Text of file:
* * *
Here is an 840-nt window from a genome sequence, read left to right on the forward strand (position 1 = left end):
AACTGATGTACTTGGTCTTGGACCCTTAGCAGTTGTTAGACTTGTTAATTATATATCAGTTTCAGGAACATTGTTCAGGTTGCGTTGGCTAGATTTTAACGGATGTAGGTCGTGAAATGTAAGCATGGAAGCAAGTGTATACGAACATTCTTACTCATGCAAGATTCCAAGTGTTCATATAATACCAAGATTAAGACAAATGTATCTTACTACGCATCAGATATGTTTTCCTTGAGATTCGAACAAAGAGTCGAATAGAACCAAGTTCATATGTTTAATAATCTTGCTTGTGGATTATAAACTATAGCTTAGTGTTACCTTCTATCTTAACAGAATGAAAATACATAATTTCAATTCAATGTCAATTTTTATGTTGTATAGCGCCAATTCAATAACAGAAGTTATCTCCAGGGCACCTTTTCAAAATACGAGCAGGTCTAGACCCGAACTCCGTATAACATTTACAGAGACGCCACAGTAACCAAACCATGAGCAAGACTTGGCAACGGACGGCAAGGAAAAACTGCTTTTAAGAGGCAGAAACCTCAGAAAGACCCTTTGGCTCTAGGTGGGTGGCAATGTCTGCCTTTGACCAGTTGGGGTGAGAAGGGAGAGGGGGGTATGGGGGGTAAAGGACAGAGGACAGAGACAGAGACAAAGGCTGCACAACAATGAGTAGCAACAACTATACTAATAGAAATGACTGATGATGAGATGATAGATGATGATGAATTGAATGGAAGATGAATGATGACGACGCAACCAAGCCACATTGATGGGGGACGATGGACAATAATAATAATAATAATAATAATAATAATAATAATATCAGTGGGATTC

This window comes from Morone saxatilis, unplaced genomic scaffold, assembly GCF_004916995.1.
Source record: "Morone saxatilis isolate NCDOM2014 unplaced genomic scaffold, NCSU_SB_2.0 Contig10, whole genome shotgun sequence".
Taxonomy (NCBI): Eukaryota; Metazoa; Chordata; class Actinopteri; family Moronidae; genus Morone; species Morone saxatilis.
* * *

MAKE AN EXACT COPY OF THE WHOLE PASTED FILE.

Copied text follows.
Here is an 840-nt window from a genome sequence, read left to right on the forward strand (position 1 = left end):
AACTGATGTACTTGGTCTTGGACCCTTAGCAGTTGTTAGACTTGTTAATTATATATCAGTTTCAGGAACATTGTTCAGGTTGCGTTGGCTAGATTTTAACGGATGTAGGTCGTGAAATGTAAGCATGGAAGCAAGTGTATACGAACATTCTTACTCATGCAAGATTCCAAGTGTTCATATAATACCAAGATTAAGACAAATGTATCTTACTACGCATCAGATATGTTTTCCTTGAGATTCGAACAAAGAGTCGAATAGAACCAAGTTCATATGTTTAATAATCTTGCTTGTGGATTATAAACTATAGCTTAGTGTTACCTTCTATCTTAACAGAATGAAAATACATAATTTCAATTCAATGTCAATTTTTATGTTGTATAGCGCCAATTCAATAACAGAAGTTATCTCCAGGGCACCTTTTCAAAATACGAGCAGGTCTAGACCCGAACTCCGTATAACATTTACAGAGACGCCACAGTAACCAAACCATGAGCAAGACTTGGCAACGGACGGCAAGGAAAAACTGCTTTTAAGAGGCAGAAACCTCAGAAAGACCCTTTGGCTCTAGGTGGGTGGCAATGTCTGCCTTTGACCAGTTGGGGTGAGAAGGGAGAGGGGGGTATGGGGGGTAAAGGACAGAGGACAGAGACAGAGACAAAGGCTGCACAACAATGAGTAGCAACAACTATACTAATAGAAATGACTGATGATGAGATGATAGATGATGATGAATTGAATGGAAGATGAATGATGACGACGCAACCAAGCCACATTGATGGGGGACGATGGACAATAATAATAATAATAATAATAATAATAATAATAATATCAGTGGGATTC

This window comes from Morone saxatilis, unplaced genomic scaffold, assembly GCF_004916995.1.
Source record: "Morone saxatilis isolate NCDOM2014 unplaced genomic scaffold, NCSU_SB_2.0 Contig10, whole genome shotgun sequence".
Taxonomy (NCBI): Eukaryota; Metazoa; Chordata; class Actinopteri; family Moronidae; genus Morone; species Morone saxatilis.